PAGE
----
Space Station Sigma Draco
It is the 25th century. Mankind has made it to the stars, following the discovery of "Jump space", a parallel dimension where things are a lot closer together. Travel between star systems that would previously have taken centuries now takes a matter of weeks. And of course there is profit to be made beyond our own solar system.
Different worlds have different resources to be tapped. Getting people to those resources and getting those resources back home is a complex task. Ships suited to atmospheres are not the most practical design for strapping jump engines on, and ships with jump engines tend to crash on entering an atmosphere - or getting too deep into a gravity well.
And so a means of transfer is needed.
This is where the space station comes in. It is a transshipping point. A port, in orbit around a planet, where containers of goods can be transferred from the space-ship equivalent of the local road haulier and loaded onto the equivalent of the long-distance freight train. Where passengers get off the bus and get on the over-night express. Or perhaps a more appropriate analogy might be the loading of freight and passengers from trains, trucks, buses and taxis onto bulk cargo vessels and passenger liners.
To provide a facsimile of gravity, the station spins about it's axis. Up is in, down is out. The Coriolis effect can have an unsettling effect on the inner ear of anyone not used to it, as can the up-curving "horizon".
The principle business of the station is transfer of cargo and passengers from shuttles to star ships. But obviously, passengers need somewhere to stay while waiting for their voyage. Hence there are hotels and restaurants. Cargo needs to be stored, hence there are warehouses. Cargo transfers need to be supervised, hence there are offices. Cargo will be bought and sold, hence there are marts. Ships need supplies, hence there are outfitters and fuel depots.
All of the above need staff to run them, hence there are homes. There are shops selling all manner of goods. There are bars and brothels to entertain the crews of the long-haul freighters. There are administrators keeping an eye on everything. There are humble maintenance people keeping the whole thing working, making sure the air is fresh, the water is drinkable, the lights are on, the communications work, the gravity doesn't fail and most important that the place doesn't drop out of orbit! Because all of these people will have children there will be schools and school teachers. There will be religions and preachers.
And there are the merchants. On the edge of the new frontier, anything can be bought and sold and there will always be someone willing to buy it and someone to sell it to them. Most things are legal, of course, but even those few things that are illegal can usually be bought at a price.
And if some things are illegal, of course there will be a police force. There may even, from time to time, be some sort of military presence on the station, but the police are pretty paramilitary.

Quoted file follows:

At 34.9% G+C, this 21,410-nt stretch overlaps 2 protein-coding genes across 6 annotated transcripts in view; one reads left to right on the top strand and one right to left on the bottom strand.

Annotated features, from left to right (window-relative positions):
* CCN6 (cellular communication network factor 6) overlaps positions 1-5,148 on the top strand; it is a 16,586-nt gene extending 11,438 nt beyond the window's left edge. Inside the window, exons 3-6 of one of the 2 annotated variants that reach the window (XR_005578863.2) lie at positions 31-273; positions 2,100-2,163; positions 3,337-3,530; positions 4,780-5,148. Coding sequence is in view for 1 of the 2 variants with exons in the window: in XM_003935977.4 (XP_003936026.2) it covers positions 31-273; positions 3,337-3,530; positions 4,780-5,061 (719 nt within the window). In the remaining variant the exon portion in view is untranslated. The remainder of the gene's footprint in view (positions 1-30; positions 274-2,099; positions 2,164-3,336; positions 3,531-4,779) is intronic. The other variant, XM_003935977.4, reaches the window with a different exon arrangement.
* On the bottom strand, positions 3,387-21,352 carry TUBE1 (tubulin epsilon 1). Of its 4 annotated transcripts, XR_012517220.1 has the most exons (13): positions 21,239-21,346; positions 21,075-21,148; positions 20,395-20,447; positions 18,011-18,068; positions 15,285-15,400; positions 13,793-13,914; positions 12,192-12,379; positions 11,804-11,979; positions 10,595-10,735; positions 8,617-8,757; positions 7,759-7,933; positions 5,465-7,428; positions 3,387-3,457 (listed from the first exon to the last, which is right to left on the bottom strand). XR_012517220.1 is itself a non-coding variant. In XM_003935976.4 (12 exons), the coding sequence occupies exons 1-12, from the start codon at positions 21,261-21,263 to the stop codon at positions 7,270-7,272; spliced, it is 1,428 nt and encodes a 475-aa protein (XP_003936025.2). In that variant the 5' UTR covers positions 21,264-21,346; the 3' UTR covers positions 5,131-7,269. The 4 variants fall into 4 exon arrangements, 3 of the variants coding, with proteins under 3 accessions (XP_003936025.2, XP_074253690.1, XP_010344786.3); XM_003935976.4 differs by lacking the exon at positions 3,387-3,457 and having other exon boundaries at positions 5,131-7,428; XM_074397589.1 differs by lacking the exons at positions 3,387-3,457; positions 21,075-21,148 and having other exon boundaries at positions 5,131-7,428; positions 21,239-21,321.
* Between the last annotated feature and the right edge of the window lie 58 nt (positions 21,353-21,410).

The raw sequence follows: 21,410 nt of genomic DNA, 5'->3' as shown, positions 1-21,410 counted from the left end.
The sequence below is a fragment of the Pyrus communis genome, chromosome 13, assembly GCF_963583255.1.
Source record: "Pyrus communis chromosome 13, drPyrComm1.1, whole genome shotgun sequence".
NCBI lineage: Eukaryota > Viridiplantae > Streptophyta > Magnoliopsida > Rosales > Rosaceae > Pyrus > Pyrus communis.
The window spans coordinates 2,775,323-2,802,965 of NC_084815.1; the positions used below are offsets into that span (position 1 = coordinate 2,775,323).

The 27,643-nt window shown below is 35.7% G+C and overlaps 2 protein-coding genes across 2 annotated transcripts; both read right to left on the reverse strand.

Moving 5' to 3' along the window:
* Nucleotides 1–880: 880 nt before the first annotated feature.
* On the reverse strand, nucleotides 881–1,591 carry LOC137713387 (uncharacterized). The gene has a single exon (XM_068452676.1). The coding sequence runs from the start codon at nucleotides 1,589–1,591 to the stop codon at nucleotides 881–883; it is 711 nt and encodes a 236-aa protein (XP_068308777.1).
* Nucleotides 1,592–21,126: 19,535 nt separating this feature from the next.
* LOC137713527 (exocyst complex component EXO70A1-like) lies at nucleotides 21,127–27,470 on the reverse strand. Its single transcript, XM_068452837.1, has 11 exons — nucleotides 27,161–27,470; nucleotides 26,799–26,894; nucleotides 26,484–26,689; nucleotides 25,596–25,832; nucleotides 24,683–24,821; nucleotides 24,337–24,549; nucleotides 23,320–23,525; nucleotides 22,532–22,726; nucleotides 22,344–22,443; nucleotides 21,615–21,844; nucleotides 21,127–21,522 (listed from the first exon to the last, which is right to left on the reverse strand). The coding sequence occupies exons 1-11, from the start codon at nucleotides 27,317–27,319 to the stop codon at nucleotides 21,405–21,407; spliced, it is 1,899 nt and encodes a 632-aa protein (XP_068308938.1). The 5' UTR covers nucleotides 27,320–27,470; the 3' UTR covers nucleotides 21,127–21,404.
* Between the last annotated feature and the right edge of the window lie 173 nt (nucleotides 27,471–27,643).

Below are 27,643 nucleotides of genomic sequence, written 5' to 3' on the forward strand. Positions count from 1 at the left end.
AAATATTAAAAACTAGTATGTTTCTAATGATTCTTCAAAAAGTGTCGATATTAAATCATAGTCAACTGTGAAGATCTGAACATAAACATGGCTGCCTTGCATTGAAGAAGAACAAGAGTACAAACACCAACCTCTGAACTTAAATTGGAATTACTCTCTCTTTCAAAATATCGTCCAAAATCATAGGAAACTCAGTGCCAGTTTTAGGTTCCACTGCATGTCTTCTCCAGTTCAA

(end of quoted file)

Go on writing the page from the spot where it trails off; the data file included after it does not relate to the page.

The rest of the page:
Side-arms are commonplace out on the frontier. The station's inner and outer hulls are separated by a micrometeorite proof layer of halogen foam three meters thick that expands and hardens when exposed to vacuum. Most weapons on a space station or space ship will fire Low Velocity Fletchette rounds (LVFs) that will make a nasty mess of living tissue but will leave a small dent in the 25mm thick plates that form the inner hull.
There are two principal docking areas on the station. The hub is at zero gravity, and local in-system cargo pushers that bring minerals from the asteroid mines will usually dock there as they generally lack the rotation cylinder to give their crews gravity, son the crews will spend their "heavy time" on the higher decks of the station where the gravity is lower.
The rim is the main dock, where the bigger ships will connect to the station, along with shuttles from planetside, and also shuttles from the even bigger ships.
The biggest ships of all - the megafreighters - will glide through the system on parabolic inertial orbits while shuttles ferry crew, passengers and cargo containers back and forth.
In summary, the station is a small, self-contained port city with everything in it you might find in any port city anywhere, just in a rather different setting. In stead of streets and houses, you have corridors and apartments, basically the accommodation areas resemble one huge apartment building.
The city imports 90% of its consumables, but exports a service that is essential to the survival of the world below.
Into this circular sandbox, let us drop some characters.
Characters can have just about any job you care to name. Want to be a cow hand? Sure. You're visiting the station from planetside. Want to be an accountant, you can work for one of the trading companies. Want to be a burglar? Why not... just make sure you know how future locking mechanisms work. House wife and mother? Prostitute? Plumber? Space traffic controller? Go for it.
The only two occupations I think I shall reserve are the police and the military, simply to deny the players access to the heavier weaponry.
One other thing that I think needs to be mutually agreed by all players, because there are some that might be put off by it, but others that would be put off by the lack of it.
It is totally within my idea for this game to have characters of whatever species your imagination can come up with. I would prefer at least a few human players, but I am quite interested to see how original people can be when it comes to creating alien species.
HOWEVER: if more people would prefer it to be an all human affair, I'm quite happy to go along with that too.
I will put up a character sheet to fill in once I see how much interest I have.